The increased demand across the board for biophilic design and airports are no different. We envision a greater emphasis on this within airports in the future, rooting both design and infrastructure in nature-based elements. An example of this is the tulip-shaped control tower Pininfarina designed for the Istanbul Airport, which brings an organic touch to the overall landscape –– the contours of which are incorporated into the interiors in a way that helps to support wellbeing and enhance the overall experience.

We are implementing biophilic elements within our designs to enhance the experience at the human-scale and support wellbeing. Adding these elements to spaces brings many benefits. It helps improve air quality, reduce stress, improve cognitive function, and enhance one’s mood — all of which in turn boosts our health and wellbeing.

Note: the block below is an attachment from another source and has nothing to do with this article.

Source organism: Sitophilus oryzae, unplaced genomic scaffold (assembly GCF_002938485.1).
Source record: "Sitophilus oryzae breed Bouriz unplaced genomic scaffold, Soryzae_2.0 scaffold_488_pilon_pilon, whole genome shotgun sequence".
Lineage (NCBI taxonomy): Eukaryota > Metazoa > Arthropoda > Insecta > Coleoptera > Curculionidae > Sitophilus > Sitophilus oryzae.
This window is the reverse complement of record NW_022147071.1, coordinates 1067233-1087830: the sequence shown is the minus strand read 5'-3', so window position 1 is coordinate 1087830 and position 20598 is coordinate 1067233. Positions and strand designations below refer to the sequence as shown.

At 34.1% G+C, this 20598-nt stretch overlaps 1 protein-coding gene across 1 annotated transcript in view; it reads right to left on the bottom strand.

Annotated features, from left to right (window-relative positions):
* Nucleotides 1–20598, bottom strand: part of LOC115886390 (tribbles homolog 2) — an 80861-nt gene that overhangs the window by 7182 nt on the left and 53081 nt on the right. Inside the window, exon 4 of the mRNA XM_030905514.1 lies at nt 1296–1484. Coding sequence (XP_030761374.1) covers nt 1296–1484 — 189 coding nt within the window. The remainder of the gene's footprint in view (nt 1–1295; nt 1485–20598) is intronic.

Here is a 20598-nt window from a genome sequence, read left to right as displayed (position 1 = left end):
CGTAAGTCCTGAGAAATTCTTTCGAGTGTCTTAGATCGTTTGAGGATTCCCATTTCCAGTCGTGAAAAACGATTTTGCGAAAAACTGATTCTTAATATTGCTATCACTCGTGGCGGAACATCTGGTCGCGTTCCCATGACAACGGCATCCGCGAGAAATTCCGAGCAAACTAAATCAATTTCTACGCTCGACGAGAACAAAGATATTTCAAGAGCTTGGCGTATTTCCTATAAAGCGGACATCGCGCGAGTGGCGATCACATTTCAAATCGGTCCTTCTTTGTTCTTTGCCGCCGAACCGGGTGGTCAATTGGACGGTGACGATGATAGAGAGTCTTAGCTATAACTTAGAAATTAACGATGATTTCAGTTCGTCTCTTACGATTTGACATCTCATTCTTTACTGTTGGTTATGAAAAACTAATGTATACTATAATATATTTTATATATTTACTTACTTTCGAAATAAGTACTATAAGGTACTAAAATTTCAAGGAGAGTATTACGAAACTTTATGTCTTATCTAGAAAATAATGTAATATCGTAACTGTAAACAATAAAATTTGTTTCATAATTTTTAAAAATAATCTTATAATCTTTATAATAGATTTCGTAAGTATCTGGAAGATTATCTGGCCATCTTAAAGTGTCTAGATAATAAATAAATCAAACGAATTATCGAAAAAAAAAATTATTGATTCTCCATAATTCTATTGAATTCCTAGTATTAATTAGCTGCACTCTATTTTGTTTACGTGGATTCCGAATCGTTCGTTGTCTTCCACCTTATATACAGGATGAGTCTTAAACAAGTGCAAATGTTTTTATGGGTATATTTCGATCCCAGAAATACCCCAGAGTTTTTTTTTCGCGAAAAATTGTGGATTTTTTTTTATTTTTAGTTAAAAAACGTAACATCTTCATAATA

Not only are we incorporating more elements of biophilia, but also enhanced lighting, scents, and higher quality materials. Focusing on the five senses is essential to ensure health and wellness for all.

Ilaria Grasso Macola (IGM): Why is it necessary to redesign space with airports?

PT: The future of airport lounges was already in the process of changing and evolving.

The biggest shift we’re seeing is in the purpose or meaning of an airport lounge. While still a place of luxury, lounges must now serve as a safe space for travellers moving forward. Airport lounge design must focus on quality and the wellbeing of travellers.

Driven by the philosophy that good design can support good health, our team seeks to incorporate the five senses — sight, smell, touch, taste and sound — into airport lounges to create moments of healing and tranquillity for the mind, body, and spirit.

IGM: What does your human-centred approach consist of?

PT: The pandemic has accelerated the change of many things, but it has not disrupted our human need to interact and socialise. The key to designing a welcoming space is to always consider the human experience first. This approach is rooted in a keen focus on the five senses, and how we can use design to engage them.